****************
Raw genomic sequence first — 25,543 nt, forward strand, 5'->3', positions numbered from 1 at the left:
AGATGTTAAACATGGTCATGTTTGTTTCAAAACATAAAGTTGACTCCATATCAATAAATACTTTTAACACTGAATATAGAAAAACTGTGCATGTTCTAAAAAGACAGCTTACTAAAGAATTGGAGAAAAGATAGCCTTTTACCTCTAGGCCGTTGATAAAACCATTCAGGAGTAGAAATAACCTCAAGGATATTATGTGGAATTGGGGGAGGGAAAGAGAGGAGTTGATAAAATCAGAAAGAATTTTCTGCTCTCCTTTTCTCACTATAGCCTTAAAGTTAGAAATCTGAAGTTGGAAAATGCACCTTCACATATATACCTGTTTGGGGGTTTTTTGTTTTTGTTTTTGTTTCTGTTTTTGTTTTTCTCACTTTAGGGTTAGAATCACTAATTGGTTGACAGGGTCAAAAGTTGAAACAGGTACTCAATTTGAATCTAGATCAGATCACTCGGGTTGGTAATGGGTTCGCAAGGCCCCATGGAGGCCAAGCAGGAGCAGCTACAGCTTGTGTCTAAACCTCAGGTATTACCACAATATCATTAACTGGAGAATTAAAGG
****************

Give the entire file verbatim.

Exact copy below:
Raw genomic sequence first — 25,543 nt, forward strand, 5'->3', positions numbered from 1 at the left:
AGATGTTAAACATGGTCATGTTTGTTTCAAAACATAAAGTTGACTCCATATCAATAAATACTTTTAACACTGAATATAGAAAAACTGTGCATGTTCTAAAAAGACAGCTTACTAAAGAATTGGAGAAAAGATAGCCTTTTACCTCTAGGCCGTTGATAAAACCATTCAGGAGTAGAAATAACCTCAAGGATATTATGTGGAATTGGGGGAGGGAAAGAGAGGAGTTGATAAAATCAGAAAGAATTTTCTGCTCTCCTTTTCTCACTATAGCCTTAAAGTTAGAAATCTGAAGTTGGAAAATGCACCTTCACATATATACCTGTTTGGGGGTTTTTTGTTTTTGTTTTTGTTTCTGTTTTTGTTTTTCTCACTTTAGGGTTAGAATCACTAATTGGTTGACAGGGTCAAAAGTTGAAACAGGTACTCAATTTGAATCTAGATCAGATCACTCGGGTTGGTAATGGGTTCGCAAGGCCCCATGGAGGCCAAGCAGGAGCAGCTACAGCTTGTGTCTAAACCTCAGGTATTACCACAATATCATTAACTGGAGAATTAAAGG